From W3C Wiki
When writing a specificiation, it is sometimes tempting to use non-testable text for normative requirements; indeed, making sure a text is testable requires much more work than using simple text without caring about testability (see also TestableOrNot).
But using non testable text as normative requirements has many drawbacks:
- mandating something that cannot be tested is a no-op; how can you check whether something was indeed implemented if you cannot test it?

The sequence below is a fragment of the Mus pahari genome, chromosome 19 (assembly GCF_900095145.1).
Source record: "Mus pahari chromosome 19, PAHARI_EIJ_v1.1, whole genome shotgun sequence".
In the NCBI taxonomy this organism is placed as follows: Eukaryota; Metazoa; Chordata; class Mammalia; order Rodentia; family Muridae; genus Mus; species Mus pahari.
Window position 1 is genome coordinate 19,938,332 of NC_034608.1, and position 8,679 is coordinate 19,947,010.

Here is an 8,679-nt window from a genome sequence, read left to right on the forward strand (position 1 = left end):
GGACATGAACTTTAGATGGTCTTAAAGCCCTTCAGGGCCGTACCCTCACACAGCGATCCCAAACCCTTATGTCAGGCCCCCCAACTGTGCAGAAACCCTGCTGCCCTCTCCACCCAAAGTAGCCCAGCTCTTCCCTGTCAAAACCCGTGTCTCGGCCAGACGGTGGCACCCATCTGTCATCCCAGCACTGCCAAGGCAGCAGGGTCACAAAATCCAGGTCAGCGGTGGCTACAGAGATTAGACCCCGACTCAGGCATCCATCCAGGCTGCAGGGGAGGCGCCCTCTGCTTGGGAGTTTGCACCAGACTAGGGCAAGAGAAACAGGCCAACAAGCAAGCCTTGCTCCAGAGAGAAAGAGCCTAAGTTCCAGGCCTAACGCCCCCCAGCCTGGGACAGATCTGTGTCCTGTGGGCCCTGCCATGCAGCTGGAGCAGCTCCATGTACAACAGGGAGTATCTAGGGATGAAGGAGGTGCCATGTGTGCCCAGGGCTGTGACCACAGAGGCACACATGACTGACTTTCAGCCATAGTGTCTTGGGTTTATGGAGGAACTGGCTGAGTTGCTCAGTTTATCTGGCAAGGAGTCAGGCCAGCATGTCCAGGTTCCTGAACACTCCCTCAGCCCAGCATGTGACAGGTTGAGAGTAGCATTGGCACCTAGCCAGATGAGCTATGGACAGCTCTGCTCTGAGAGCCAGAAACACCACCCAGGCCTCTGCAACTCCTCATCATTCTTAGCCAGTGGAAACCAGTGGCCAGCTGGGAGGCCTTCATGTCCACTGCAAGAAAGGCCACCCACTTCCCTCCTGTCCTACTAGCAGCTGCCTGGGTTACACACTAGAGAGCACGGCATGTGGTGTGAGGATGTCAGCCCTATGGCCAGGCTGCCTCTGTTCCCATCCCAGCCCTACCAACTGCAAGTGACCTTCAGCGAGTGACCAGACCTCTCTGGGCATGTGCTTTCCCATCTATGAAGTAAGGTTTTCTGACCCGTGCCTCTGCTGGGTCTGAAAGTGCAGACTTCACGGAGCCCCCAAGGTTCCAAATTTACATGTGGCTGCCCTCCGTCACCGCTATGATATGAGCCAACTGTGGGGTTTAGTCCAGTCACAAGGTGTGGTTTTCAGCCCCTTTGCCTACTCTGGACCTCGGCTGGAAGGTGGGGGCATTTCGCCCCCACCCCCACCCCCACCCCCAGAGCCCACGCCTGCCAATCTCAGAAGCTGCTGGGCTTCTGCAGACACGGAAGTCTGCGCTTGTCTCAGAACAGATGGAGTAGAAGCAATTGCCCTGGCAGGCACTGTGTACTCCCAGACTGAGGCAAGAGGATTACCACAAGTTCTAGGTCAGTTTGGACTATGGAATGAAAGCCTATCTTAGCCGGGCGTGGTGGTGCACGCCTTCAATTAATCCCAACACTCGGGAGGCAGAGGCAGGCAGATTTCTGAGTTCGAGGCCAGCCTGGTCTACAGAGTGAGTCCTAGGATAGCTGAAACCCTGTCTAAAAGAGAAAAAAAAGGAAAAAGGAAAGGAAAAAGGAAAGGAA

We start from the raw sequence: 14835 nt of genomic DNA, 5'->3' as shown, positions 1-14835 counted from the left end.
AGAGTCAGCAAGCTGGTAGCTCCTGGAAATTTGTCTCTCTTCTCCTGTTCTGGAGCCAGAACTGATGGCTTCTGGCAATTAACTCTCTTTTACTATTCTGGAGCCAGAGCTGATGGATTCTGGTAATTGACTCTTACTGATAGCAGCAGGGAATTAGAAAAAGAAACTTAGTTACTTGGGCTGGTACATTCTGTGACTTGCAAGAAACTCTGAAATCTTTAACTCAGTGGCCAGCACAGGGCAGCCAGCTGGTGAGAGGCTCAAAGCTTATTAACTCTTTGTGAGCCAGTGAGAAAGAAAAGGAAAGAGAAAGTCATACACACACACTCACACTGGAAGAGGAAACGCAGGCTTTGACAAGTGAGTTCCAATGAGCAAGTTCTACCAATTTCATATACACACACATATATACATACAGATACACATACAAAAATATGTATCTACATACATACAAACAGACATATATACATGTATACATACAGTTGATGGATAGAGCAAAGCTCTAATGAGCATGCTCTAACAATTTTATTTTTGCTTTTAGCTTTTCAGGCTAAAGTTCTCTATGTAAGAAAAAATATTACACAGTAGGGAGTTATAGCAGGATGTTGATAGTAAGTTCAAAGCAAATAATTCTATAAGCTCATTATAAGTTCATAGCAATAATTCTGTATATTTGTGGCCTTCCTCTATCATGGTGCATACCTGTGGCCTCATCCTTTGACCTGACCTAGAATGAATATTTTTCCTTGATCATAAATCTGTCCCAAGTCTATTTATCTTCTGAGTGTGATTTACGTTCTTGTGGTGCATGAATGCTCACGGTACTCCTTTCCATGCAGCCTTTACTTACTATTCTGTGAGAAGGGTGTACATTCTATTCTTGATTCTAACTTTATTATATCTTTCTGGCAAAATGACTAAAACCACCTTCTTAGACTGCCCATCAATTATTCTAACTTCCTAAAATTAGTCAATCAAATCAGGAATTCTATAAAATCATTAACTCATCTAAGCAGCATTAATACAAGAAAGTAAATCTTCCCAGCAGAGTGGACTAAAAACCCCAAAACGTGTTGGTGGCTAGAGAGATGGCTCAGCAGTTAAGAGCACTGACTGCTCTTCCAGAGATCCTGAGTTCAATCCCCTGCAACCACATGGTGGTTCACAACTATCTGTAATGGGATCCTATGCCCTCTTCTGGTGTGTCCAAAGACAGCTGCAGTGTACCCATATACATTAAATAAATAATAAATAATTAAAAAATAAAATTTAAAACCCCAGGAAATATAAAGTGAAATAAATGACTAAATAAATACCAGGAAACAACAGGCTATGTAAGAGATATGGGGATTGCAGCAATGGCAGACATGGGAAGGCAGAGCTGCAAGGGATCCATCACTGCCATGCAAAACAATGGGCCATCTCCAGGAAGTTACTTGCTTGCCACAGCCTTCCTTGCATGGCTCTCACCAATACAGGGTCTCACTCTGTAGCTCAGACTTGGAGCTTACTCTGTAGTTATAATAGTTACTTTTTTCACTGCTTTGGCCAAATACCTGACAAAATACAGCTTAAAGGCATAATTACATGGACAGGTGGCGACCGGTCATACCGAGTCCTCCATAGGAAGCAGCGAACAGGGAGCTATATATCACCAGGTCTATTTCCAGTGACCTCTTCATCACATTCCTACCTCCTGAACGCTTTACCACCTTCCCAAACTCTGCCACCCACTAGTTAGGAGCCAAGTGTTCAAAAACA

- non-testable requirements means that implementations are likely to differ on the said requirement, meaning that interoperability will be loose at best
- leaving a requirement in a fuzzy non testable state means leaving the disambiguation work to the implementors, making it much more costly and much more likely to generate confusion for the end users
See also a thread on www-qa.